Creating space to pause, reflect and share experiences with dying and death

Installations in LTC homes in Ontario

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Installations in LTC homes in Ontario

The Reflection Room®: Creating Space for Grief, Bereavement, Community and Healing in Long Term Care Homes

Co-hosted by the SE Research Centre, Family Councils of Ontario, and Ontario Association of Residents Councils

 

Webinar on LTC home installations

 

About the Reflection Room®:

As we move towards a post-COVID-19 future, finding new ways to address grief and loss in LTC home communities is an important priority. As part of the province’s grief and bereavement strategy, the Saint Elizabeth Foundation, SE Research Centre, and Ontario Health Central Region Long-term Care Planning Table have been collaborating to offer the Reflection Room® experience to LTC homes, at no cost, with the goal of supporting residents, caregivers, and staff.

The Reflection Room® is an evidence-based art installation that uses storytelling to generate open dialogue about grief from various forms of loss, including loss of social contacts and of course dying and death, within LTC home communities. It is an immersive, calming space for residents, caregivers, and staff to take a few quiet moments; read other’s reflections about their experiences with dying, death, and grief; and share their own reflections if they choose. Hosting this dedicated space for reflection in LTC homes is one way that residents, family and friend caregivers, and staff can be supported in acknowledging and processing the loss and grief that has been experienced throughout the pandemic. The Reflection Room® also offers an opportunity for participants to remember, recount, celebrate, teach, learn, and connect; all these can help move towards collective recovery and healing.

Several LTC homes have been involved in an early roll-out of this initiative, all citing positive feedback that the Reflection Room® requires minimal time or space to set up, and yet has served as a powerful way to give space and reflection time to LTC home communities. We are excited to be officially launching the Reflection Room® opportunity more broadly, and so we invite you to attend our virtual launch to learn more about this opportunity and how it can come to your LTC home.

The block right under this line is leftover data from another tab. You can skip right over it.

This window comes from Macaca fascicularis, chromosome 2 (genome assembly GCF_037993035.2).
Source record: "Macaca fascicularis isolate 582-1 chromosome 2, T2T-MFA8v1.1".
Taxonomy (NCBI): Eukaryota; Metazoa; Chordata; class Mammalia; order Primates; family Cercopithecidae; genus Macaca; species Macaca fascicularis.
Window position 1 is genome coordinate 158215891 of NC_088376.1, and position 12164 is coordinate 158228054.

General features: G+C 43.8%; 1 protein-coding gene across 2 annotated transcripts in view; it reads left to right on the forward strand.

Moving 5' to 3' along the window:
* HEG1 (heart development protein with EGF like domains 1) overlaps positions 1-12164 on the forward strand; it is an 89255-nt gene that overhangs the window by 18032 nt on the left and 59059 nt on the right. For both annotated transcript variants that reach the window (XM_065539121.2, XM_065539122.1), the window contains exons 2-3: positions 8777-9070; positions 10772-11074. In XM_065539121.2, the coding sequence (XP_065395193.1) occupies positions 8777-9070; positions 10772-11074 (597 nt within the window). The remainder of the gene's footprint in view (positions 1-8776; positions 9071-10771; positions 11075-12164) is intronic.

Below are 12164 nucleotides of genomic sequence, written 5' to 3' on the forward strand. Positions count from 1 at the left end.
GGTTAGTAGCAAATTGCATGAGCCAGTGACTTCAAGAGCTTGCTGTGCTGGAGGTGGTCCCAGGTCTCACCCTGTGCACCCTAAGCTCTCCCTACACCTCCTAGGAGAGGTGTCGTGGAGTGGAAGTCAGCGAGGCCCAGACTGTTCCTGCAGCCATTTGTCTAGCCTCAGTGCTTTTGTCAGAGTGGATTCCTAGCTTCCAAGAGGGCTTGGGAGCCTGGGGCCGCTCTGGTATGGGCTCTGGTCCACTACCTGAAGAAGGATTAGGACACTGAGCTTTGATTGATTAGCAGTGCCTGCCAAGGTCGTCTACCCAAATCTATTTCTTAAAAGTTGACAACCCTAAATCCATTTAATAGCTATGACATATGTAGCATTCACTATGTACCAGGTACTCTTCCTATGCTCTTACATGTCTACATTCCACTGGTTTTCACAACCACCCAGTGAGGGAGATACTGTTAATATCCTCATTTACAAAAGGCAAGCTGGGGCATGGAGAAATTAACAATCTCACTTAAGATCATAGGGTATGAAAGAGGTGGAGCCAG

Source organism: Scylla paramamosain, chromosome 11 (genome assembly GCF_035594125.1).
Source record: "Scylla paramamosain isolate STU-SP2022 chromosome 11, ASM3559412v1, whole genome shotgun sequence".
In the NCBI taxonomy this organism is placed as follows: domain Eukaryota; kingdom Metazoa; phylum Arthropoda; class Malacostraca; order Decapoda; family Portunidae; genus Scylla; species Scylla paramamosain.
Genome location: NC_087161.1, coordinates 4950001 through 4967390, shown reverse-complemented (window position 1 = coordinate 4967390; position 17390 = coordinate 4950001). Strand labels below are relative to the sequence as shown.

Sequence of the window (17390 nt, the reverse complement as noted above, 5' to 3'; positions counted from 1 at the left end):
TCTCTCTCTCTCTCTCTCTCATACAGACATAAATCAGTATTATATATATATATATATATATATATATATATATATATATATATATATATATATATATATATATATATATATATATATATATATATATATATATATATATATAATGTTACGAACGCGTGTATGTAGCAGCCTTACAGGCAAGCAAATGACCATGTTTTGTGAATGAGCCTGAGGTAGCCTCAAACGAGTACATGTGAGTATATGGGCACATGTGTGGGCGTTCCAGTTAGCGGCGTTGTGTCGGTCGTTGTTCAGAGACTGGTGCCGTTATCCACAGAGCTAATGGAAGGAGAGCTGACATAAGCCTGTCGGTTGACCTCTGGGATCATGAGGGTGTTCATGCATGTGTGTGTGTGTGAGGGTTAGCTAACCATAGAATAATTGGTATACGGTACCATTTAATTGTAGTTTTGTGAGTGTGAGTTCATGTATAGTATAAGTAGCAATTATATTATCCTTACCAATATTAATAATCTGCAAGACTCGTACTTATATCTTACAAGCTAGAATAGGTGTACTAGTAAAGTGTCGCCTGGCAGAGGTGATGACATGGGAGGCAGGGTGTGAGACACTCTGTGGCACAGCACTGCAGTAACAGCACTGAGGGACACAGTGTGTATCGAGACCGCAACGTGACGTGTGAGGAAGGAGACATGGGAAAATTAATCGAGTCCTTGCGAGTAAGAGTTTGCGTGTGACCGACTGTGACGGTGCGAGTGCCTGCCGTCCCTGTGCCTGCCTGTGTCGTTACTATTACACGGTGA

What you will hear about:

  • How and why the Reflection Room® was developed by the SE Research Centre
  • The role of the Reflection Room® as part of the province’s Grief and Bereavement plan, given the context of the COVID-19 pandemic
  • Testimonials from LTC home leaders in Central region who have been involved in the early roll-out of this project, as they share their experience of hosting a Reflection Room® and the impact it has had on their community thus far
  • How residents, family and friend caregivers, and staff can get involved in coordinating a Reflection Room® installation in a LTC home.

 

 

Rebuilding communities through the Reflection Room®

Webinar on the preliminary findings of the LTC home installations

Presented by: Family Councils Ontario and SE Research Centre

LTC homes have been heavily affected by the pandemic. Residents, families, and staff of LTC homes are still working through the emotions of their pandemic-related losses.

Since June 2021, 49 LTC homes have chosen the Reflection Room as a resource to help support their community to reflect on their grief and loss and heal from the pandemic together.

In this webinar, the SE Research Centre will share preliminary results of the use of the Reflection Room, and representatives of LTC homes will explain how and why the Reflection Room is a simple but meaningful resource for LTC homes during this time.

Speakers:

Neeliya Paripooranam is the Project and Communications Manager for the Reflection Room® project at the SE Research Centre.

Celina Carter is a nurse with a PhD in public health. She is a senior research associate at SE Health and specializes in how to communicate about the end of life and implement person-centred care

Heather Climenhage and Frances Thielen are social workers at Sheridan Villa, one of the Region of Peel’s Long Term Care Centres. Along with another creative colleague, they implemented a successful Reflection Room this year.

Jason Jakobs is a graduate student at Tyndale Seminary in Toronto, where he is completing a MTS degree with a concentration in Thanatology which includes end-of-life care and grief counselling. He served as the Reflection Room Liaison at Parkwood Mennonite Home and LTC.

If you have any inquiries about the Reflection Room®, please contact the Project Manager, Neeliya Paripooranam at NeeliyaParipooranam@sehc.com.